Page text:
• How can we build on the work of organizations that are already involved in this issue in the community? How can we build connections and encourage ongoing communication between these organizations?
  • What benefits, if any, do you think the community could gain from working on this issue with neighboring communities? What assets or resources might we combine? What barriers or challenges might have to be overcome?
  • What are the obstacles to moving in the direction we want to pursue? What steps can overcome the obstacles? Who can take those steps? Who will do what?
  • How can we sequence those steps so they support each other?
  • What is a realistic timeline for action? How will we monitor progress?
  • What is one step that we could take in the next 60 days to take action on this issue in the community? What is one step that you are willing to take personally?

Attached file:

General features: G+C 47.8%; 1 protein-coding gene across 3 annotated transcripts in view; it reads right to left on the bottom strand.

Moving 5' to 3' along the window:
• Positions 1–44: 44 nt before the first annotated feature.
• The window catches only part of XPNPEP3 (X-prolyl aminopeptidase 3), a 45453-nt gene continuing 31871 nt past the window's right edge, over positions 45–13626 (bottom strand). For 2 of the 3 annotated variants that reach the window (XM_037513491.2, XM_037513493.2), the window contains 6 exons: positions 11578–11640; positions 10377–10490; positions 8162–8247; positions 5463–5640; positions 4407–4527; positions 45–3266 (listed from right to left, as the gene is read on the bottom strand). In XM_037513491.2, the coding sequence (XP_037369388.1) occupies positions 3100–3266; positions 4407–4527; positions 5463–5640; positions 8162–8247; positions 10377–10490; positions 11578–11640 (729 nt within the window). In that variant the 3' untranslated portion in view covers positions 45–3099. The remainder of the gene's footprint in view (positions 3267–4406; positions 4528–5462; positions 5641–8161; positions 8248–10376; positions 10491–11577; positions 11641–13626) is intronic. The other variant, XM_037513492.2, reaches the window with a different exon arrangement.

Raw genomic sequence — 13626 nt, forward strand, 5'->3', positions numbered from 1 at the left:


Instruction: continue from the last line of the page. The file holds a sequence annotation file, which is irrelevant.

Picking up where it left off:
• What role will this group play in the process? How often should we meet?

Questions about Community Questions

  1. As a result of this process, are you thinking differently about:
  2. The ability of citizens to make a difference in this community?
  3. The ways that political leaders, leaders of community institutions, and professionals view community problems versus how other citizens see these problems?
  4. The way that political and other institutional leaders involve (or don’t involve) citizens in the decisions they make?
  5. The point of view of those with whom you disagree?